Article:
From Scott Carlberg

Banning natural gas infrastructure for homes and some other buildings – for uses like stoves and heating – is happening in various cities, though not the Carolinas.

Smart Cities Dive story about the natural gas ban

San Jose, California (its city hall our feature photo above), followed the leads of Berkeley and Seattle in changing city ordinances to reduce the use of natural gas. January 1 is the target date for the new rules to go in effect.

These rules affect buildings and how they electrify petroleum-based activities. For instance, “The ordinance would require all new multi-family buildings to have 70% electric vehicle (EV) capable parking spaces, at least 20% EV ready spaces and at least 10% EV supply equipment spaces.” (Source)

Seattle was on its way to passing a natural gas restriction but the city council walked that idea back for a while after public input. The Seattle Times notes a change already in progress without the ban: “Though 66% of single-family homes now use gas heat and only 19% use electric heat, new residential construction is trending in the other direction. Builders installed electric heat in 65% of homes built last year and installed gas in only 33%, according to county records.” (Source)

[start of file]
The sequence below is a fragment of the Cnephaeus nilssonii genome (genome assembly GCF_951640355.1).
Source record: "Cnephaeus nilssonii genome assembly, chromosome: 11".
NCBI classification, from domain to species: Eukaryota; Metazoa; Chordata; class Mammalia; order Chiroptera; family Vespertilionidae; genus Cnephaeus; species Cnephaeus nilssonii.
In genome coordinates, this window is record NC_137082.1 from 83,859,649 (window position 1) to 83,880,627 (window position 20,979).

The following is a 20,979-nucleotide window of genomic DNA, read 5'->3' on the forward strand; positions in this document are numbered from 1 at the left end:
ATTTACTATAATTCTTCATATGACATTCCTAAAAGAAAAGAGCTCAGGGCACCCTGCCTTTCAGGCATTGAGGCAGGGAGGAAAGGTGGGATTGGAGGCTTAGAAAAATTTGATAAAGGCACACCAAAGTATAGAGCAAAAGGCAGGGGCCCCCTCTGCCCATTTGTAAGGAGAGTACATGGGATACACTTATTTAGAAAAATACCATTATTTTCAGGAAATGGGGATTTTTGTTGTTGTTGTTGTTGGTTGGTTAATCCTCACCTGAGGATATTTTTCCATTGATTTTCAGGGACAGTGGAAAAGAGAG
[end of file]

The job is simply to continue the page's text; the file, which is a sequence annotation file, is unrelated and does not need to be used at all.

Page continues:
San Jose restriction would affect homes and businesses. Image: San Jose City Gov’t.

The city ordinances do not necessarily address pipelines, though ECC wonders if the planning and approval of new pipelines could be affected as the use of natural gas comes into question.

dash to gas has been big in the utility industry as coal and nuclear plants have retired. New power had to come from somewhere and the ample supply of gas, with its modest cost, has filled the need. Utilities get roughly a third of their electric generation from gas now.

Electric customers have gotten a good financial deal with power from gas generation. Prices for natural gas are low. That could change. As one newspaper report headlined: “Casualties in fight over new gas pipelines: The customers.”  The story noted how small businesses, such as restaurants that rely on affordable natural gas for cooking, could suffer.

Energy is a hot topic. News spreads fast. What seems to be an unusual activity in California or Seattle could catch the eye of people interested in changing rules and markets in the Carolinas.